For nearly two weeks I have attempted to sit down at my computer and write this post, each time I try to write it impermanent thoughts race in and out of my mind. I’m not sure how this post is going to turn out but I’m just going to sit down and try and make the best of my fleeting thoughts.
Tomorrow marks two weeks since I last met with my neurologist to check in and discuss another medication option. The appointment went as I expected as my doctor and I discussed how I was feeling and as I asked my questions. One would think that my feelings would be neutral bordering on jubilant. . . .and they were until it came and slapped me right in the face. It being reality. A simple question about memory loss and suddenly a cloud of devastation tinged with anger hung over me; the answer to the simple question was that I will have to relearn the things that I can no longer remember.
The nights I spent at my college library pouring over Art History books or the early morning hours I spent drafting floor plans are but shadowy shards of another woman. Do I even like Art any more? Why is it that I liked it in the first place? I soon found myself going down the one rabbit hole that I have desperately tried, admittedly placing a toe into occasionally, to avoid. The rabbit hole where all my unanswerable questions begin to swirl and flash around me in brilliant neon lighting. I haven’t reached the bottom of this hole yet because I know that the bottom is dark, lonely, and frightening, yet I found myself dangerously close to the tortuous bottom.
Truth be told, I feel like my life pre-stroke is a reflection cloaked in the shadow of what once was. Yes, it is hard not to be able to remember the things that I poured so much energy into. Yes, it is maddening when I start to compare (comparison is the root of so many problems) my life before to my life now. No, I may not ever feel like my old self and no, my headaches and shaking may never go away.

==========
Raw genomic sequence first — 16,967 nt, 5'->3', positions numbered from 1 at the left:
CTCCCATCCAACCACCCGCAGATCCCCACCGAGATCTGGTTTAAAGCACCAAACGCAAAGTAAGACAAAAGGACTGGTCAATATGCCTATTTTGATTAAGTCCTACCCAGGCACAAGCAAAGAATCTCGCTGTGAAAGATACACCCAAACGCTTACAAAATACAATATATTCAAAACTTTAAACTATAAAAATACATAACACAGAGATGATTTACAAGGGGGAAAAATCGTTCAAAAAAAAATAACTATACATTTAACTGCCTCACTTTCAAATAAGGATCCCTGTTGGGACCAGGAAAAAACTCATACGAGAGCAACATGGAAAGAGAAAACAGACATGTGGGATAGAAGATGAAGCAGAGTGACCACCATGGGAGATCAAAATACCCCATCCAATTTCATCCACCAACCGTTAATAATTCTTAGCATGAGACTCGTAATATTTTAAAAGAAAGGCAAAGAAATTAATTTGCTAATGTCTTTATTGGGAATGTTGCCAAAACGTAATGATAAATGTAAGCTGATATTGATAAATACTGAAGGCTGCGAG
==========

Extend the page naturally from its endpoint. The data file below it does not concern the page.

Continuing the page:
However, you know what the great thing about reflections is? They reflect who we are in the moment. A true honest reflection is not about what you were doing yesterday or how well you were doing it, nor is it about what you hope to accomplish in the future, it’s all about the here and now. Here and now I am a wife, a mother, a stroke survivor, a life survivor, that’s what I am now. I cannot keep demanding that my reflection be the woman who I was before. Right now I have this awesome opportunity to dictate what my reflection will look like. Maybe I’ll find that Art History and Interior Design aren’t my cup of tea anymore, maybe what I’ll end up liking is gardening or field hockey; but it doesn’t really matter what I end up liking because here and now I am Me.
Life is too short to try to grasp at fragmented shadows. Embrace being You. It may not always be easy, in fact, I can promise you that it won’t be. There may be days that you want to go down your dark rabbit hole but don’t do it. The only thing that Alice truly accomplished in the rabbit hole is leaving it behind.